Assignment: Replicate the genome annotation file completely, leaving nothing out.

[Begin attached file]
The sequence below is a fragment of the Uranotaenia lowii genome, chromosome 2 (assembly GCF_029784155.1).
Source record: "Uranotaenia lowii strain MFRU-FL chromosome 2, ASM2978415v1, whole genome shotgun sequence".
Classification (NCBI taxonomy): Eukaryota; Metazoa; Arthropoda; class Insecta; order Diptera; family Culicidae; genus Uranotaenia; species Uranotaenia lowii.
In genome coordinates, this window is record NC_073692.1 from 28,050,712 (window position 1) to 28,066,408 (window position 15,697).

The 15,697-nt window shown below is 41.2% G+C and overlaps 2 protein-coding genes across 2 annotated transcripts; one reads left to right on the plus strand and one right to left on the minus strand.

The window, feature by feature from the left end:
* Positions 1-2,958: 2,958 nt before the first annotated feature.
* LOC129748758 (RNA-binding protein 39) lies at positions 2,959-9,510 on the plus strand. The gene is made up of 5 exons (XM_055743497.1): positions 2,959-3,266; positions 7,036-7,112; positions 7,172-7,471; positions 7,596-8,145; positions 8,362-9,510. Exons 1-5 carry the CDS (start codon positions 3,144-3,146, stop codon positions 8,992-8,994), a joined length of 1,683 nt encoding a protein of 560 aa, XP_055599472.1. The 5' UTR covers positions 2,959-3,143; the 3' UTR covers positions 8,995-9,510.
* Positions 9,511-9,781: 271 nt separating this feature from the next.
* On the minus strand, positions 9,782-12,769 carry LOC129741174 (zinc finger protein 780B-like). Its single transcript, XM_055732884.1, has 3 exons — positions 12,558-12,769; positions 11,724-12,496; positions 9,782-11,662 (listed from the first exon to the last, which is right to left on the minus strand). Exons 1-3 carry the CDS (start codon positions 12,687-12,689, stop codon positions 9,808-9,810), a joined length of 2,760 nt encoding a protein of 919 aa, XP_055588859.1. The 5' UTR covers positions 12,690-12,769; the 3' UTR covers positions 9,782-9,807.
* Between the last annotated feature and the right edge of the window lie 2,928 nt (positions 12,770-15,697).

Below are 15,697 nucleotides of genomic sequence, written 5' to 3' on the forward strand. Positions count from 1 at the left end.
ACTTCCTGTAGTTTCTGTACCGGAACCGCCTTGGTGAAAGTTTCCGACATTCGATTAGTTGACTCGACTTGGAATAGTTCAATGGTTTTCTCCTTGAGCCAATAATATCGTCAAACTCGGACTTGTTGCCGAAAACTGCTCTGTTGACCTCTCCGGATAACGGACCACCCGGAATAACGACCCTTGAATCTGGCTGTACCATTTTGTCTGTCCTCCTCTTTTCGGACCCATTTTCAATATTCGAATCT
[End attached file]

The sequence below is a fragment of the Uranotaenia lowii genome, chromosome 2 (assembly GCF_029784155.1).
Source record: "Uranotaenia lowii strain MFRU-FL chromosome 2, ASM2978415v1, whole genome shotgun sequence".
Classification (NCBI taxonomy): Eukaryota; Metazoa; Arthropoda; class Insecta; order Diptera; family Culicidae; genus Uranotaenia; species Uranotaenia lowii.
In genome coordinates, this window is record NC_073692.1 from 28,050,712 (window position 1) to 28,066,408 (window position 15,697).

The 15,697-nt window shown below is 41.2% G+C and overlaps 2 protein-coding genes across 2 annotated transcripts; one reads left to right on the plus strand and one right to left on the minus strand.

The window, feature by feature from the left end:
* Positions 1-2,958: 2,958 nt before the first annotated feature.
* LOC129748758 (RNA-binding protein 39) lies at positions 2,959-9,510 on the plus strand. The gene is made up of 5 exons (XM_055743497.1): positions 2,959-3,266; positions 7,036-7,112; positions 7,172-7,471; positions 7,596-8,145; positions 8,362-9,510. Exons 1-5 carry the CDS (start codon positions 3,144-3,146, stop codon positions 8,992-8,994), a joined length of 1,683 nt encoding a protein of 560 aa, XP_055599472.1. The 5' UTR covers positions 2,959-3,143; the 3' UTR covers positions 8,995-9,510.
* Positions 9,511-9,781: 271 nt separating this feature from the next.
* On the minus strand, positions 9,782-12,769 carry LOC129741174 (zinc finger protein 780B-like). Its single transcript, XM_055732884.1, has 3 exons — positions 12,558-12,769; positions 11,724-12,496; positions 9,782-11,662 (listed from the first exon to the last, which is right to left on the minus strand). Exons 1-3 carry the CDS (start codon positions 12,687-12,689, stop codon positions 9,808-9,810), a joined length of 2,760 nt encoding a protein of 919 aa, XP_055588859.1. The 5' UTR covers positions 12,690-12,769; the 3' UTR covers positions 9,782-9,807.
* Between the last annotated feature and the right edge of the window lie 2,928 nt (positions 12,770-15,697).

Below are 15,697 nucleotides of genomic sequence, written 5' to 3' on the forward strand. Positions count from 1 at the left end.
ACTTCCTGTAGTTTCTGTACCGGAACCGCCTTGGTGAAAGTTTCCGACATTCGATTAGTTGACTCGACTTGGAATAGTTCAATGGTTTTCTCCTTGAGCCAATAATATCGTCAAACTCGGACTTGTTGCCGAAAACTGCTCTGTTGACCTCTCCGGATAACGGACCACCCGGAATAACGACCCTTGAATCTGGCTGTACCATTTTGTCTGTCCTCCTCTTTTCGGACCCATTTTCAATATTCGAATCT